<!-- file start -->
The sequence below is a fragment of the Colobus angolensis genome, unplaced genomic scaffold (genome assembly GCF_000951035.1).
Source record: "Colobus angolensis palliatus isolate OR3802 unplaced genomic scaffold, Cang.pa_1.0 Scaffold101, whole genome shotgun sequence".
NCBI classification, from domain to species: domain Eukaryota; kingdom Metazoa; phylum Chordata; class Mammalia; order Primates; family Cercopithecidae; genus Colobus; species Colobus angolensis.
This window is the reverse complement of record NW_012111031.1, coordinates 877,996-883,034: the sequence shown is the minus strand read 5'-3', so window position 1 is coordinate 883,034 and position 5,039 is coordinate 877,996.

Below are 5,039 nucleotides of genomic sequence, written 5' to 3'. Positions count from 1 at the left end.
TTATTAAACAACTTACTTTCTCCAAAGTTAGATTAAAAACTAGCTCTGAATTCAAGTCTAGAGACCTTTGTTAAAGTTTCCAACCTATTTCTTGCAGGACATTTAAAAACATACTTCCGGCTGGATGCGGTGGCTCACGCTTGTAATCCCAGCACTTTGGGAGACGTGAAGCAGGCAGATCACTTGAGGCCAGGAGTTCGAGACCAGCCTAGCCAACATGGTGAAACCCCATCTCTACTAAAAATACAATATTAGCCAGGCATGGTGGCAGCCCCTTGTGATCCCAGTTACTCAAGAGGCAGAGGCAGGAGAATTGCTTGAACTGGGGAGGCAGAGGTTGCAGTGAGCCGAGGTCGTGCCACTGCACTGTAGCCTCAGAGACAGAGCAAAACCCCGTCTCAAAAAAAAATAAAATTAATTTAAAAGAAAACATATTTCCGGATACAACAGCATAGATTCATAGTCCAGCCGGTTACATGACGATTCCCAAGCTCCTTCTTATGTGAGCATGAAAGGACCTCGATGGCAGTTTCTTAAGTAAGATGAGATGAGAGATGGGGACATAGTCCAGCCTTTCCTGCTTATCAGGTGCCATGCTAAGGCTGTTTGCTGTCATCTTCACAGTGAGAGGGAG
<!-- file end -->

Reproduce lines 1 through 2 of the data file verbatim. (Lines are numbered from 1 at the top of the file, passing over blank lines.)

The sequence below is a fragment of the Colobus angolensis genome, unplaced genomic scaffold (genome assembly GCF_000951035.1).
Source record: "Colobus angolensis palliatus isolate OR3802 unplaced genomic scaffold, Cang.pa_1.0 Scaffold101, whole genome shotgun sequence".